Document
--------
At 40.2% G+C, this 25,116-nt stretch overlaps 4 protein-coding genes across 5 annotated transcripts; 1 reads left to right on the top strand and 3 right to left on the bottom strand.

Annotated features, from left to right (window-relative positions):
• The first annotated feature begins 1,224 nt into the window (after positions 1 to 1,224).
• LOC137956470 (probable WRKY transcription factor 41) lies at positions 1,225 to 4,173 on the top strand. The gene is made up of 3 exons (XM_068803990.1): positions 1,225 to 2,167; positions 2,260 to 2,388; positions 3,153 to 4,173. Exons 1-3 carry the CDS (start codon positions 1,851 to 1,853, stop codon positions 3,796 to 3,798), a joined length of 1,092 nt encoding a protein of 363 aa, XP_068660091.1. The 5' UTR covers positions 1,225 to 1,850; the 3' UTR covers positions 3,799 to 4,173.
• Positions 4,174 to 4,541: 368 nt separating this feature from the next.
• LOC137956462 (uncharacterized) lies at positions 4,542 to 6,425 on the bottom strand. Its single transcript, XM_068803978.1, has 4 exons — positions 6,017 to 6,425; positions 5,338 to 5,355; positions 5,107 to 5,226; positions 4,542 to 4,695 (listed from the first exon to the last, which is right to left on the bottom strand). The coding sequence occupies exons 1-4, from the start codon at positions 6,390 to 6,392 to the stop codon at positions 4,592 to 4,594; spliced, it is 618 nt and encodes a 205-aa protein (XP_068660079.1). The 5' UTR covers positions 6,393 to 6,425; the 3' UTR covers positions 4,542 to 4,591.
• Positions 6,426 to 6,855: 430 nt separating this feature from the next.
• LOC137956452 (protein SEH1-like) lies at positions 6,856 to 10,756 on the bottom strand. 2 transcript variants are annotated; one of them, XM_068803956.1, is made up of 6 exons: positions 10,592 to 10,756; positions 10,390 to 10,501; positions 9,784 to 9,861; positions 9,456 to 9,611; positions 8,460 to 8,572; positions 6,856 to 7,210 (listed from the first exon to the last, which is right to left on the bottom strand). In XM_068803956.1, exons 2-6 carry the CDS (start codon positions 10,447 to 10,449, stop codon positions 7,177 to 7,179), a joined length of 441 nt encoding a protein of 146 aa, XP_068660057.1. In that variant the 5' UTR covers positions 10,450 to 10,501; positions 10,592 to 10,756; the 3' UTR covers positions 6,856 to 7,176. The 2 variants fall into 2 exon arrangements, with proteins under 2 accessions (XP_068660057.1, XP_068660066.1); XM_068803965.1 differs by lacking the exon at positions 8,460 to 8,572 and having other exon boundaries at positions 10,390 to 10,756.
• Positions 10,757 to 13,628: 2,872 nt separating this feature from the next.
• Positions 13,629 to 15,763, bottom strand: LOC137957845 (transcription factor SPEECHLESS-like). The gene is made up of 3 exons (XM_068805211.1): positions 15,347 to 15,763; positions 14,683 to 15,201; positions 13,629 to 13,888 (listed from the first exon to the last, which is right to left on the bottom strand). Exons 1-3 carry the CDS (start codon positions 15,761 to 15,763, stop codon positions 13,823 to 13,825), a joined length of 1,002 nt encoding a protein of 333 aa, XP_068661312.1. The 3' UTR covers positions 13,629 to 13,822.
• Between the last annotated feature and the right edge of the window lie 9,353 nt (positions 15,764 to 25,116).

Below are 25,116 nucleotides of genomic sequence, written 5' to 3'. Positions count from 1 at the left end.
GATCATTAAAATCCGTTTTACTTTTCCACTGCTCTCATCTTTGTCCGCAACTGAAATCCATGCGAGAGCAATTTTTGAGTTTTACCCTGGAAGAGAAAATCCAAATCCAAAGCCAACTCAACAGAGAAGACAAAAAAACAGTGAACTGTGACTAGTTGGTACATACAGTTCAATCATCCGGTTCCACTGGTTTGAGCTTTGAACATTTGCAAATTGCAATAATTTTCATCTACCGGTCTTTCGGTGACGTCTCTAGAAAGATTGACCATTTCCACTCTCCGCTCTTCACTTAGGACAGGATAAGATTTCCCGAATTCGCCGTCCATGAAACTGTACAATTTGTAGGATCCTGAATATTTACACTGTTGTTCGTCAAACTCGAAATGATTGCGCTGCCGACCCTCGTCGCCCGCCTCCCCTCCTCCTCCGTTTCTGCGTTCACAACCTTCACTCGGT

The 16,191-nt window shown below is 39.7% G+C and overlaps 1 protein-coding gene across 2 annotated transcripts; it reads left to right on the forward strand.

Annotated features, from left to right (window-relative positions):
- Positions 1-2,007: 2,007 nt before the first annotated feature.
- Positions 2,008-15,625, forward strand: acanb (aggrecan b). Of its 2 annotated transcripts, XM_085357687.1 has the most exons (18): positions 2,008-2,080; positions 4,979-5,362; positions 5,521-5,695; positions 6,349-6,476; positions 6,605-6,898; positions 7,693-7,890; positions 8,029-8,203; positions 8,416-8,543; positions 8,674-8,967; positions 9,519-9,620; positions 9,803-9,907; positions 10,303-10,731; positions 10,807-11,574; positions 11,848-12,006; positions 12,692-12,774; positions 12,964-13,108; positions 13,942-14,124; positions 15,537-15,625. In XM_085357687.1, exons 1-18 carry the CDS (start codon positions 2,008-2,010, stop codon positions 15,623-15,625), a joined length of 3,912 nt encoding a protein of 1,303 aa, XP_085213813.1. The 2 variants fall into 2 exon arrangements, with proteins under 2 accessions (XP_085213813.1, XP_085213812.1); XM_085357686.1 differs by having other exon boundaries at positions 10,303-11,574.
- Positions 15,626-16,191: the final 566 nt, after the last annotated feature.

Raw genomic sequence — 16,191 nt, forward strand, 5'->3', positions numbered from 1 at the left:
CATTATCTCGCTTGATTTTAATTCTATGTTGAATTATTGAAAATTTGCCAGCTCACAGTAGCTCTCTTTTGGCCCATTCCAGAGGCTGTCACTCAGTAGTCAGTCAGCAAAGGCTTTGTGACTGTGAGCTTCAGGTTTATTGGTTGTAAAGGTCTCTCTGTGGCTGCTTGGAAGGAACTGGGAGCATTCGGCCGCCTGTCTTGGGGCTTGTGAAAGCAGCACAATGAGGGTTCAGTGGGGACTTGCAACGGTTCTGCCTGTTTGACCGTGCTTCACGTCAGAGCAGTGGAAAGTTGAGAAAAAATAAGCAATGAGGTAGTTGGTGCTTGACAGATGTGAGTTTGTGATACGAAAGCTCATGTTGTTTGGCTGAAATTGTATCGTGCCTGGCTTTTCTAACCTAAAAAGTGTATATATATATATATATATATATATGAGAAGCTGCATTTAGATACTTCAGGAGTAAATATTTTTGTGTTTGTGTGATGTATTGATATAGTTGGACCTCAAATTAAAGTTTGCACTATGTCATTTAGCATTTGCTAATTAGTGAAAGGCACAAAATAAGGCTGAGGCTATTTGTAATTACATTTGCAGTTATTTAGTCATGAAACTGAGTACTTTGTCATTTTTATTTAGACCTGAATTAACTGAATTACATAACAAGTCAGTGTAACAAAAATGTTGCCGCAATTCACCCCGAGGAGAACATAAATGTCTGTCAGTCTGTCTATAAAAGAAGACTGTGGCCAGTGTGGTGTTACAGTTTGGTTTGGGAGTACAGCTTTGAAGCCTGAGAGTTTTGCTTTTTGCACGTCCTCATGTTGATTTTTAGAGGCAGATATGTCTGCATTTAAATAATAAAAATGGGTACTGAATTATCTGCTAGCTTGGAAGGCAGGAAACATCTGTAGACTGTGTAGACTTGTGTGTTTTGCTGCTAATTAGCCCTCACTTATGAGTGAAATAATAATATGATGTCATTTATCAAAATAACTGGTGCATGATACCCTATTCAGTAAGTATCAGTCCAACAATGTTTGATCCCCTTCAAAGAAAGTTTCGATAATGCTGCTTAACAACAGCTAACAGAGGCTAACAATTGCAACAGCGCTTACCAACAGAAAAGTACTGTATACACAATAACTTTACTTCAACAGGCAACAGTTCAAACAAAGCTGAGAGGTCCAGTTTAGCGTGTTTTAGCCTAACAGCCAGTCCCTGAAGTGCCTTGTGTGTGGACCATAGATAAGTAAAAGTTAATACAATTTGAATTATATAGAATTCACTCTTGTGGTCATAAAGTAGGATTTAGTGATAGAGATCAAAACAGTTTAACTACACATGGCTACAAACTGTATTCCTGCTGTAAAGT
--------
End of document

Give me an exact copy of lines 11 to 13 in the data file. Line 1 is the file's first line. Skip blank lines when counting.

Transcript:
• Between the last annotated feature and the right edge of the window lie 9,353 nt (positions 15,764 to 25,116).

Below are 25,116 nucleotides of genomic sequence, written 5' to 3'. Positions count from 1 at the left end.
GATCATTAAAATCCGTTTTACTTTTCCACTGCTCTCATCTTTGTCCGCAACTGAAATCCATGCGAGAGCAATTTTTGAGTTTTACCCTGGAAGAGAAAATCCAAATCCAAAGCCAACTCAACAGAGAAGACAAAAAAACAGTGAACTGTGACTAGTTGGTACATACAGTTCAATCATCCGGTTCCACTGGTTTGAGCTTTGAACATTTGCAAATTGCAATAATTTTCATCTACCGGTCTTTCGGTGACGTCTCTAGAAAGATTGACCATTTCCACTCTCCGCTCTTCACTTAGGACAGGATAAGATTTCCCGAATTCGCCGTCCATGAAACTGTACAATTTGTAGGATCCTGAATATTTACACTGTTGTTCGTCAAACTCGAAATGATTGCGCTGCCGACCCTCGTCGCCCGCCTCCCCTCCTCCTCCGTTTCTGCGTTCACAACCTTCACTCGGT